# How to reduce the spacing above and below math symbols?

How to reduce the spacing above and below mathematical symbols like \sum ?
For example, typing

f(z) = \sum_{n=0}^{\infty} a_n(z-a)^n \text{ where } a_n
= \frac{1}{2\pi i}\oint_\gamma \frac{f(\xi)}{(\xi - a)^{n+1}}\, d\xi


on my TeX distribution (MiKTeX) renders as : whereas the same code on MathML looks like : The space above and below the \sum symbol (first picture) is rather ugly ^^
Is there a way to reduce it through \renewcommand, or some package?
(By the way, it is possible to stretch the \infty symbol in order to make it more "condensed" as in the second picture ?)

• On a displaymath environment – Phoenix Aug 28 '17 at 9:10
• The whitespace is still here :( – Phoenix Aug 28 '17 at 9:22
• If you use - or | instead of \infty, you see that LaTeX is using the baseline instead of the bottom. – John Kormylo Aug 28 '17 at 15:45

Appendix G "Generating Boxes from Formulas" from "The TeXbook" of Donald E. Knuth specifies the formulas for the spacing between the math operator and the superscript and the subscript:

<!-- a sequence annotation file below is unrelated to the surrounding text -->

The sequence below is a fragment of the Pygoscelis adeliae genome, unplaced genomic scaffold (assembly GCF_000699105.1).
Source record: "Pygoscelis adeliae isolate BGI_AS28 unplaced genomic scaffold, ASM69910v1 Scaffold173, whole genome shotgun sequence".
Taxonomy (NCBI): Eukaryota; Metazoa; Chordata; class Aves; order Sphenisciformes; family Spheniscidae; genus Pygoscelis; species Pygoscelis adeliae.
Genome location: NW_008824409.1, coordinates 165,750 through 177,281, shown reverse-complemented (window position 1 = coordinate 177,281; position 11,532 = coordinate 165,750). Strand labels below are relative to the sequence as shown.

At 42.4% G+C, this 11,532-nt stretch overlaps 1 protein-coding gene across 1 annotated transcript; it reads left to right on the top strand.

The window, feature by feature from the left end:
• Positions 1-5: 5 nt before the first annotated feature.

Space between math operator and superscript: max(ξ₉, ξ₁₁ - depth(superscript))

Space between math operator and subscript: max((ξ₁₀, ξ₁₂ - height(subscript))

The first parameter ξ₉ or ξ₁₀ ensures that there is a minimal distance. The second parameter ξ₁₁ or ξ₁₂ sets the distance for the baseline of the superscript or subscript; this allows for an alignment of the indices unless the depth/height of the index is too large.

ξₙ is the nth font dimen parameter of the third math font; depending on the current math style the math font is \textfont3, \scriptfont3 or \scriptscriptfont3.

The following example uses the normal settings of TeX, then the parameters are set to zero to show a minimized distance.

\documentclass{article}
\begin{document}
\setbox0=\hbox{$\relax$}% trigger math font setup
\typeout{xi_9: \the\fontdimen9\textfont3}
\typeout{xi_11: \the\fontdimen11\textfont3}
\typeout{xi_10: \the\fontdimen10\textfont3}
\typeout{xi_12: \the\fontdimen12\textfont3}
$\sum_{n=0}^{m} \sum_{n}^{g}$
\fontdimen9\textfont3=0pt
\fontdimen11\textfont3=0pt
\fontdimen10\textfont3=0pt
\fontdimen12\textfont3=0pt
$\sum_{n=0}^{m} \sum_{n}^{g}$
\end{document} • If there are several operators in the same line, then the second parameters should not be decreased too much to avoid an ugly misalignment of the indices.

• The first parameter should not be too small to avoid that the indices are touching the operator (depends on the used fonts and operator glyphs).